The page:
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Discussion Starter #1
Since I started this service (NOT A BUSINESS) of providing a NEW OVS, I have learned about every excuse under the sun why the OVS is just a place to apply JB Weld.. Everything from A) My car works so why do I need to know B) it's filled with charcoal C) Alfa didn't have a service schedule on them D) My mechanic never asked me to check it E) It's just a "greenie" tree hugger thing that is broken and who cares.. if it's inoperative .. so be it... I'm glad it doesn't work... .. I pass inspection F) As long as it has a coat of paint on it and I seal up the pin-holes with JB Weld , it's good to go ...G) It's like a catalytic converter that fails .. who cares.. unplug the light. I never wanted it in the first place. H) I rinsed mine out and I have flow through so it must be working.

All these are valid reasons for ignoring them.... if you don't have any idea how they are supposed to operate and separate excess oil that could be introduced to the engine where it doesn't belong..in the combustion cycle, which influences starting, mileage , oil consumption, carbon-build up, plug fouling , smokey exhaust, lost power, burnt valves, ..just to mention a few criteria. At the risk of insulting and cavorting as an expert.. I have to remind the reader of the adage .. Ignorance is bliss.. The root word is IGNORE. I was there.

My only retort is to spend NOTHING from your wallet... Take 20 minutes and disconnect the oil return line to your dipstick from the bottom of your OVS and blow air through the line.. If it is restricted you need to visit why and how internal corrosion in your OVS is conspiring to compromise the operation of your Fuel Injected Alfa. At least 50 customers recognize why it is important not to ignore.
 

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I remind all that there is supposed to be a few cc of oil, sitting in the bottom of the OVS to dipstick line, that acts as a 'vapor trap', much like the 'P' trap under your sink in the kitchen/bathroom. The line should be clean and have a few cc of oil sitting in the bottom of it, -- clean, flowable oil.
 

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Discussion Starter #3
I remind all that there is supposed to be a few cc of oil, sitting in the bottom of the OVS to dipstick line, that acts as a 'vapor trap', much like the 'P' trap under your sink in the kitchen/bathroom. The line should be clean and have a few cc of oil sitting in the bottom of it, -- clean, flowable oil.
Bob As you know I caution folks to inspect and clean this line in my instructions as NEW OVS won't ork unless that line is clear. and primed with 20 cc of motor oil. thanks for pointing that out! I'm still running into folks with a fear of soldering. Here are some good videos to help them through that knothole .. Smaller pencil flame is best.. It's not learning how to MIG weld!.. It's closer to licking an envelope.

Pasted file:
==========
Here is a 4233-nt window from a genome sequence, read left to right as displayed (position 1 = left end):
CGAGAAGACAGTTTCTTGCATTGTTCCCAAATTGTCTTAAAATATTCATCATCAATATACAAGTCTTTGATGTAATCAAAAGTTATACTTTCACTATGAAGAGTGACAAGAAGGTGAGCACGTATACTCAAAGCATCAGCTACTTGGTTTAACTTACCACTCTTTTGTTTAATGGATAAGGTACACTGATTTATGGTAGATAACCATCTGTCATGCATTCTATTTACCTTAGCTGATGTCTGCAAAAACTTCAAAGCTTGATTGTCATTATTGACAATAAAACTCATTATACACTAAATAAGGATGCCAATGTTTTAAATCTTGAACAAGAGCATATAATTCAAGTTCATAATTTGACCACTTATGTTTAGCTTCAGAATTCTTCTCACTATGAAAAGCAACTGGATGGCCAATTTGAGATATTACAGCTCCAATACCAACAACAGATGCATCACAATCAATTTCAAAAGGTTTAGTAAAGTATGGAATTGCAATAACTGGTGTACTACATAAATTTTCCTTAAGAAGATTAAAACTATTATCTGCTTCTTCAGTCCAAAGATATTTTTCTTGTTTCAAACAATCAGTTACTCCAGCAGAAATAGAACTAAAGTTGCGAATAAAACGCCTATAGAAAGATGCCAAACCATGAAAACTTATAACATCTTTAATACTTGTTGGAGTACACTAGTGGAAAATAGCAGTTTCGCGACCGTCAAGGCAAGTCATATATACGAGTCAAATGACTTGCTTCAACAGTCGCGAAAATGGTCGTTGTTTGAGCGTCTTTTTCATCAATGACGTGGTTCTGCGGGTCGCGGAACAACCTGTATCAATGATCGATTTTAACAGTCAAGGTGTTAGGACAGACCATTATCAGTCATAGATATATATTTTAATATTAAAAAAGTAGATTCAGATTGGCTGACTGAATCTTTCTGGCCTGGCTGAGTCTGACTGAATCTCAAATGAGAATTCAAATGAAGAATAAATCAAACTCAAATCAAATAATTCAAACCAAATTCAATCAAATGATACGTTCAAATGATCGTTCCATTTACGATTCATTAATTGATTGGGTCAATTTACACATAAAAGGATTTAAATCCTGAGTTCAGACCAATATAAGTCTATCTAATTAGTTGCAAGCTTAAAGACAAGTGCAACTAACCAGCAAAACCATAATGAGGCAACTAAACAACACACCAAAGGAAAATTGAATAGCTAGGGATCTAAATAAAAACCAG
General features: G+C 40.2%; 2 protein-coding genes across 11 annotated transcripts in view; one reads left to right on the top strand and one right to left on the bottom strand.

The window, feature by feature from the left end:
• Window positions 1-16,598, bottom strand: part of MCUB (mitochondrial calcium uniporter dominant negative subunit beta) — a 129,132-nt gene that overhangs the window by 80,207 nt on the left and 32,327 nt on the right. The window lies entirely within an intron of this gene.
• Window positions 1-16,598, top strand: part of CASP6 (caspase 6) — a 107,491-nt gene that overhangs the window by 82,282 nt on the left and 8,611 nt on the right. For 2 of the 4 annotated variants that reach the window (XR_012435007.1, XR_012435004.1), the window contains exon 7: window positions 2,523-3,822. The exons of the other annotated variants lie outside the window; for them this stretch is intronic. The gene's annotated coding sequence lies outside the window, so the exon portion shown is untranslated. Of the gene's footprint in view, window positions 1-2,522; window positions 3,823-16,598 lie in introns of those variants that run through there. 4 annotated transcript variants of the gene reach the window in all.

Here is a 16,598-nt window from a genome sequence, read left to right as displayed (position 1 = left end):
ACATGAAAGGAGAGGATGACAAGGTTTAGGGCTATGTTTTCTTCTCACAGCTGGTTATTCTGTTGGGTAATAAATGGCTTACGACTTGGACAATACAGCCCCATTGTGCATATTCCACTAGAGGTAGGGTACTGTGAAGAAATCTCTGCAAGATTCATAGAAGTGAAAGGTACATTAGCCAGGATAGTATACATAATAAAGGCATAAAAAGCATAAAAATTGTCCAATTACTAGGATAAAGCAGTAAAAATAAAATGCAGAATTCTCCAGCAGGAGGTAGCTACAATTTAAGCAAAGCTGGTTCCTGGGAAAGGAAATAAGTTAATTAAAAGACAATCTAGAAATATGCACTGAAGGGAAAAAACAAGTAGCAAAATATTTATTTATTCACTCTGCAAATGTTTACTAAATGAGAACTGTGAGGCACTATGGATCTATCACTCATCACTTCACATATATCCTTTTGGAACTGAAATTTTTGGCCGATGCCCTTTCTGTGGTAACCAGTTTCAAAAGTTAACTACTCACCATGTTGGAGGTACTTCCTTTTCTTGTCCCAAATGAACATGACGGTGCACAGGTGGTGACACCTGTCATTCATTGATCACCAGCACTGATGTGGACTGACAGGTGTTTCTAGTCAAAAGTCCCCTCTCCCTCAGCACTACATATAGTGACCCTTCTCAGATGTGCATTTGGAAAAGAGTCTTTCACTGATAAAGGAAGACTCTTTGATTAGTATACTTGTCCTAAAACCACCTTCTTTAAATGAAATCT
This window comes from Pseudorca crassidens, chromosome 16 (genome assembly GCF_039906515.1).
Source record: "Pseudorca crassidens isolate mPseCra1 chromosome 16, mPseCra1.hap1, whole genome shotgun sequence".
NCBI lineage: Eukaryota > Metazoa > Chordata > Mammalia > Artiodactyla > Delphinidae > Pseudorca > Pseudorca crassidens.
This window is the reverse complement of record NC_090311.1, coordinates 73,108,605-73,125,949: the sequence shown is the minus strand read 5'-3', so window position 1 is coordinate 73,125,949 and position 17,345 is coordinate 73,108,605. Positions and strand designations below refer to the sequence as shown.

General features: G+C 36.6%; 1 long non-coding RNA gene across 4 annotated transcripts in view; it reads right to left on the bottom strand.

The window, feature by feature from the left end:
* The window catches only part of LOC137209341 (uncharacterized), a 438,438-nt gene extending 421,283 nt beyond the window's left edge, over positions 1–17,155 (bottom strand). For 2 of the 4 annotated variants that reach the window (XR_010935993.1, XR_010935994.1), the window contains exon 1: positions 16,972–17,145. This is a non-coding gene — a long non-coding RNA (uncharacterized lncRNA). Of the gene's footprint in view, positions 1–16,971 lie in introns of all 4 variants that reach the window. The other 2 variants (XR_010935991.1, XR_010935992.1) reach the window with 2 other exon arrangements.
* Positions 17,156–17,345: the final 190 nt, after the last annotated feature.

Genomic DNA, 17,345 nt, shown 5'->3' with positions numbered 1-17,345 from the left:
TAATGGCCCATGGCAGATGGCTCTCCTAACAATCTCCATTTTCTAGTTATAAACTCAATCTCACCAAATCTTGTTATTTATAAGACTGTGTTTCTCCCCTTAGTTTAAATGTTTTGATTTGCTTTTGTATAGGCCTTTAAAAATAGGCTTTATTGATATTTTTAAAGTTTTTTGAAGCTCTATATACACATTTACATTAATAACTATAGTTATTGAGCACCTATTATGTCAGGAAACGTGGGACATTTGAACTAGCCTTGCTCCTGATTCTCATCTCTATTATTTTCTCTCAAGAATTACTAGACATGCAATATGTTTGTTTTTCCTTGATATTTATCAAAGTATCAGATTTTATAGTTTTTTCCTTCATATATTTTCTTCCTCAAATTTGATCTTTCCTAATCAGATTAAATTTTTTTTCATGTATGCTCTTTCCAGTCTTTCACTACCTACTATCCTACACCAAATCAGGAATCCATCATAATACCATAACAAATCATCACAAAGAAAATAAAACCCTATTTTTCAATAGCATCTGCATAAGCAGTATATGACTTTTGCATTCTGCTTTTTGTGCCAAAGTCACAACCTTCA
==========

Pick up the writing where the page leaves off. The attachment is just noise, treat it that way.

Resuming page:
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Discussion Starter #4
I think the priming of the line with 20CC of oil has more to do with simple physics. The oil mass in the OVS would have a hard time overcoming the air column in the hose if it was emplty because the sump is putting out pressure against toe direction of the oil flow. When you fill the hose/line with oit it creates mass wihich is enough to over come the pressure column against it from the sump and once it starts moving it retains a full line of oil. rather than bucking an air column.
 

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I’m pretty sure the priming of the oil return line is to create the initial seal between the OVS and dipstick. Otherwise vapor can pass between the two until enough oil is recovered and fills the low point in the tubing loop. Without the loop seal, air could get sucked into the OVS From the dipstick tube (reducing its efficiency until enough oil is recovered to create the seal).
 

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Discussion Starter #6
The only thing we differ in is which way the pressure is against the drainage of the OVS.. I think it is AGAINST the OVS from the dip stick from the sump . The sump is building UP pressure not creating a vacuum .. I don't think there is a "sucking" at the dipstick .Thus with the added oil in the line you have more mass to overcome this pressure against the flow of the pressure against it. If the dipstick sucked it wouldn't matter. Just my 2 sense... call in the Swiss Guard... Either way.. I'll go with the recommended prime of 20 cc's.. I can handle that.
 

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Is the tubing connection at the dipstick above or below the sump oil level? I'm pretty sure it's above it, and oil readily gravity drains from the OVS to that connection and dribbles down the dipstick into the sump. Air could leak by the top of the dipstick due to the vacuum draw from the intake system or positive crank case pressure from the OVS could push out the top of the dipstick. Either way its a vapor passage until a liquid seal is created at the low point of the tubing where its routed at the base of the radiator.
 

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Discussion Starter #8
i don't think gravity over comes positive pressure again' it. That's why I said what I said. I'll take a seat from here.appreciate your interest and input... Only a Tech writer from AR could answer it, other wise we a sawing sawdust as Greig Smith says
 
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